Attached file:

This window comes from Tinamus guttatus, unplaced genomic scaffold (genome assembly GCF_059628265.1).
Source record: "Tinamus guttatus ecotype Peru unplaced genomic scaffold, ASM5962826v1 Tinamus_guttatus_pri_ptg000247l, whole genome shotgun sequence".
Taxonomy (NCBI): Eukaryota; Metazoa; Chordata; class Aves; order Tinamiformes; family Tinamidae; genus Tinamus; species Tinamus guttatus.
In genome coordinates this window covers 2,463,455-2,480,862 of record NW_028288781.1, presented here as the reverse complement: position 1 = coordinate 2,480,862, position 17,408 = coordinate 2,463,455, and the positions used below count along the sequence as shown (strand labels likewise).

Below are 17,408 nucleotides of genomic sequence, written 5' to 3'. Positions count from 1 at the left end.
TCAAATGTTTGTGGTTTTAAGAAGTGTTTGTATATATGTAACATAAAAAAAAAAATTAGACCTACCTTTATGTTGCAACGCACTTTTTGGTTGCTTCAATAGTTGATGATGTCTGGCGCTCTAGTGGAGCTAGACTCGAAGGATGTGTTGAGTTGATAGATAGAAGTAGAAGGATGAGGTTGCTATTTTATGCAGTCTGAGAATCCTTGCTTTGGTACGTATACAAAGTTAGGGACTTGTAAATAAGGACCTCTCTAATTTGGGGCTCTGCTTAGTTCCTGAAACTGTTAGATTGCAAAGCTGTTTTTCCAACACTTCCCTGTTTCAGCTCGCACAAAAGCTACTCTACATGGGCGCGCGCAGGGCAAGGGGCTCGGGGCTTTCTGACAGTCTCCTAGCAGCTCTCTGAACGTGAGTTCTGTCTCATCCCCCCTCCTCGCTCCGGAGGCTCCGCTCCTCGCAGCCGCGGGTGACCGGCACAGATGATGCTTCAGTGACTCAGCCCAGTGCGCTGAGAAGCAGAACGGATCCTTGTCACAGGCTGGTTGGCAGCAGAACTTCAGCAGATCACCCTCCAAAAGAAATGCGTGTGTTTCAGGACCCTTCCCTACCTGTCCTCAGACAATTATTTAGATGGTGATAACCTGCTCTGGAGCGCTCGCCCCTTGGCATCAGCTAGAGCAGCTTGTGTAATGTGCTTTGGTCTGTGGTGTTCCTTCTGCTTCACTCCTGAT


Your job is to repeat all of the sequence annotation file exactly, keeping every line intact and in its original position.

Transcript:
This window comes from Tinamus guttatus, unplaced genomic scaffold (genome assembly GCF_059628265.1).
Source record: "Tinamus guttatus ecotype Peru unplaced genomic scaffold, ASM5962826v1 Tinamus_guttatus_pri_ptg000247l, whole genome shotgun sequence".
Taxonomy (NCBI): Eukaryota; Metazoa; Chordata; class Aves; order Tinamiformes; family Tinamidae; genus Tinamus; species Tinamus guttatus.
In genome coordinates this window covers 2,463,455-2,480,862 of record NW_028288781.1, presented here as the reverse complement: position 1 = coordinate 2,480,862, position 17,408 = coordinate 2,463,455, and the positions used below count along the sequence as shown (strand labels likewise).

Below are 17,408 nucleotides of genomic sequence, written 5' to 3'. Positions count from 1 at the left end.
TCAAATGTTTGTGGTTTTAAGAAGTGTTTGTATATATGTAACATAAAAAAAAAAATTAGACCTACCTTTATGTTGCAACGCACTTTTTGGTTGCTTCAATAGTTGATGATGTCTGGCGCTCTAGTGGAGCTAGACTCGAAGGATGTGTTGAGTTGATAGATAGAAGTAGAAGGATGAGGTTGCTATTTTATGCAGTCTGAGAATCCTTGCTTTGGTACGTATACAAAGTTAGGGACTTGTAAATAAGGACCTCTCTAATTTGGGGCTCTGCTTAGTTCCTGAAACTGTTAGATTGCAAAGCTGTTTTTCCAACACTTCCCTGTTTCAGCTCGCACAAAAGCTACTCTACATGGGCGCGCGCAGGGCAAGGGGCTCGGGGCTTTCTGACAGTCTCCTAGCAGCTCTCTGAACGTGAGTTCTGTCTCATCCCCCCTCCTCGCTCCGGAGGCTCCGCTCCTCGCAGCCGCGGGTGACCGGCACAGATGATGCTTCAGTGACTCAGCCCAGTGCGCTGAGAAGCAGAACGGATCCTTGTCACAGGCTGGTTGGCAGCAGAACTTCAGCAGATCACCCTCCAAAAGAAATGCGTGTGTTTCAGGACCCTTCCCTACCTGTCCTCAGACAATTATTTAGATGGTGATAACCTGCTCTGGAGCGCTCGCCCCTTGGCATCAGCTAGAGCAGCTTGTGTAATGTGCTTTGGTCTGTGGTGTTCCTTCTGCTTCACTCCTGAT